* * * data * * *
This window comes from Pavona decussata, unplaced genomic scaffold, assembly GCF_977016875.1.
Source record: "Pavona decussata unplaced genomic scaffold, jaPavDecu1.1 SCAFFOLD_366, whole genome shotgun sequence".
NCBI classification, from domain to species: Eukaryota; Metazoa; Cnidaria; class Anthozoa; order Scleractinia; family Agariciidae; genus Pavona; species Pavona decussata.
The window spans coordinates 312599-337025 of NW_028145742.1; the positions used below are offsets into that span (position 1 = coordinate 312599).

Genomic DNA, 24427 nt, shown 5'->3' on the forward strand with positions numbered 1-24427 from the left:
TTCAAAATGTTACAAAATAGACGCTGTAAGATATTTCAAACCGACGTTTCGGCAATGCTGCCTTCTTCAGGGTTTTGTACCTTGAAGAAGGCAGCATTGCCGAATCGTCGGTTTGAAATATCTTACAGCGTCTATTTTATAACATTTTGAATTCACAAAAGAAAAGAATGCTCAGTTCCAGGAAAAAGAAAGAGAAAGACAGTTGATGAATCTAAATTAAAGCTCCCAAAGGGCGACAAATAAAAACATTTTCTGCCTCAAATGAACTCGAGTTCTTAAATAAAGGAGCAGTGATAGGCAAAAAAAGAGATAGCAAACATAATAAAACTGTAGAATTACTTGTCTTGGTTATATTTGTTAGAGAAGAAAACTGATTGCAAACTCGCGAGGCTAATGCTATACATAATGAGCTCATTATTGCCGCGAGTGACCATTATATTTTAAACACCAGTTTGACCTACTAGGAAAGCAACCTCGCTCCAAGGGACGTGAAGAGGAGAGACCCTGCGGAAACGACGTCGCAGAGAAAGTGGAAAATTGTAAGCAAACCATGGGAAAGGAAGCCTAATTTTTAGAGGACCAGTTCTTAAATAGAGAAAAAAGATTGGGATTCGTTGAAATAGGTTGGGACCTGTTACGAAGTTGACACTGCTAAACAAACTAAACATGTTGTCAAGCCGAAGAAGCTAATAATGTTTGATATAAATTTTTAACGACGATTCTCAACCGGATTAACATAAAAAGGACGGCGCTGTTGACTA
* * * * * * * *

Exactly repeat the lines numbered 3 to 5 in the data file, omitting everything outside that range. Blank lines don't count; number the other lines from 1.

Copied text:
NCBI classification, from domain to species: Eukaryota; Metazoa; Cnidaria; class Anthozoa; order Scleractinia; family Agariciidae; genus Pavona; species Pavona decussata.
The window spans coordinates 312599-337025 of NW_028145742.1; the positions used below are offsets into that span (position 1 = coordinate 312599).

Genomic DNA, 24427 nt, shown 5'->3' on the forward strand with positions numbered 1-24427 from the left: